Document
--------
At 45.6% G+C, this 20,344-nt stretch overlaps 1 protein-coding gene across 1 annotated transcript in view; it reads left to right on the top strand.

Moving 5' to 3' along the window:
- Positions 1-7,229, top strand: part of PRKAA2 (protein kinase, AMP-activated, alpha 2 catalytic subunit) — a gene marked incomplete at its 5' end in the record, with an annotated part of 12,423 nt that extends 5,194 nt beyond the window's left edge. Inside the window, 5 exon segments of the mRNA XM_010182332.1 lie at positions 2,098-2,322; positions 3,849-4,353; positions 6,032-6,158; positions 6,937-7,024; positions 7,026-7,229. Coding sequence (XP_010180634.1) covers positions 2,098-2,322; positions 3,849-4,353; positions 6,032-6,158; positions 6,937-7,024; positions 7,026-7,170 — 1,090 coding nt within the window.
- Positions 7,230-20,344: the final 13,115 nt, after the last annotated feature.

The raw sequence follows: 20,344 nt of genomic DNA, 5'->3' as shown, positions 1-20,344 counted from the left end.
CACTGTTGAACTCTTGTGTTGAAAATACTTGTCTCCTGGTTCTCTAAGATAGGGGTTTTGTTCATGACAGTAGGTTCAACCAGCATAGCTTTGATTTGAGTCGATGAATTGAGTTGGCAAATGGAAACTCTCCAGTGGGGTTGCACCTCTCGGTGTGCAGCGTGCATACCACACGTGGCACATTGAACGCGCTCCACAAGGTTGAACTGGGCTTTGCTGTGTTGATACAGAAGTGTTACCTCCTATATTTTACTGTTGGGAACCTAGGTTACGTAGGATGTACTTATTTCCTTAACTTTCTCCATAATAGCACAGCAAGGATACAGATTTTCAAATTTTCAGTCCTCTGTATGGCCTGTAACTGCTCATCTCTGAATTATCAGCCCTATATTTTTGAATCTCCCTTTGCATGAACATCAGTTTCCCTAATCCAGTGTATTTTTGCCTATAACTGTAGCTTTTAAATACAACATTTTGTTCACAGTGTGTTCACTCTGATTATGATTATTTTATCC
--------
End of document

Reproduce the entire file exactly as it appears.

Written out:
At 45.6% G+C, this 20,344-nt stretch overlaps 1 protein-coding gene across 1 annotated transcript in view; it reads left to right on the top strand.

Moving 5' to 3' along the window:
- Positions 1-7,229, top strand: part of PRKAA2 (protein kinase, AMP-activated, alpha 2 catalytic subunit) — a gene marked incomplete at its 5' end in the record, with an annotated part of 12,423 nt that extends 5,194 nt beyond the window's left edge. Inside the window, 5 exon segments of the mRNA XM_010182332.1 lie at positions 2,098-2,322; positions 3,849-4,353; positions 6,032-6,158; positions 6,937-7,024; positions 7,026-7,229. Coding sequence (XP_010180634.1) covers positions 2,098-2,322; positions 3,849-4,353; positions 6,032-6,158; positions 6,937-7,024; positions 7,026-7,170 — 1,090 coding nt within the window.
- Positions 7,230-20,344: the final 13,115 nt, after the last annotated feature.

The raw sequence follows: 20,344 nt of genomic DNA, 5'->3' as shown, positions 1-20,344 counted from the left end.
CACTGTTGAACTCTTGTGTTGAAAATACTTGTCTCCTGGTTCTCTAAGATAGGGGTTTTGTTCATGACAGTAGGTTCAACCAGCATAGCTTTGATTTGAGTCGATGAATTGAGTTGGCAAATGGAAACTCTCCAGTGGGGTTGCACCTCTCGGTGTGCAGCGTGCATACCACACGTGGCACATTGAACGCGCTCCACAAGGTTGAACTGGGCTTTGCTGTGTTGATACAGAAGTGTTACCTCCTATATTTTACTGTTGGGAACCTAGGTTACGTAGGATGTACTTATTTCCTTAACTTTCTCCATAATAGCACAGCAAGGATACAGATTTTCAAATTTTCAGTCCTCTGTATGGCCTGTAACTGCTCATCTCTGAATTATCAGCCCTATATTTTTGAATCTCCCTTTGCATGAACATCAGTTTCCCTAATCCAGTGTATTTTTGCCTATAACTGTAGCTTTTAAATACAACATTTTGTTCACAGTGTGTTCACTCTGATTATGATTATTTTATCC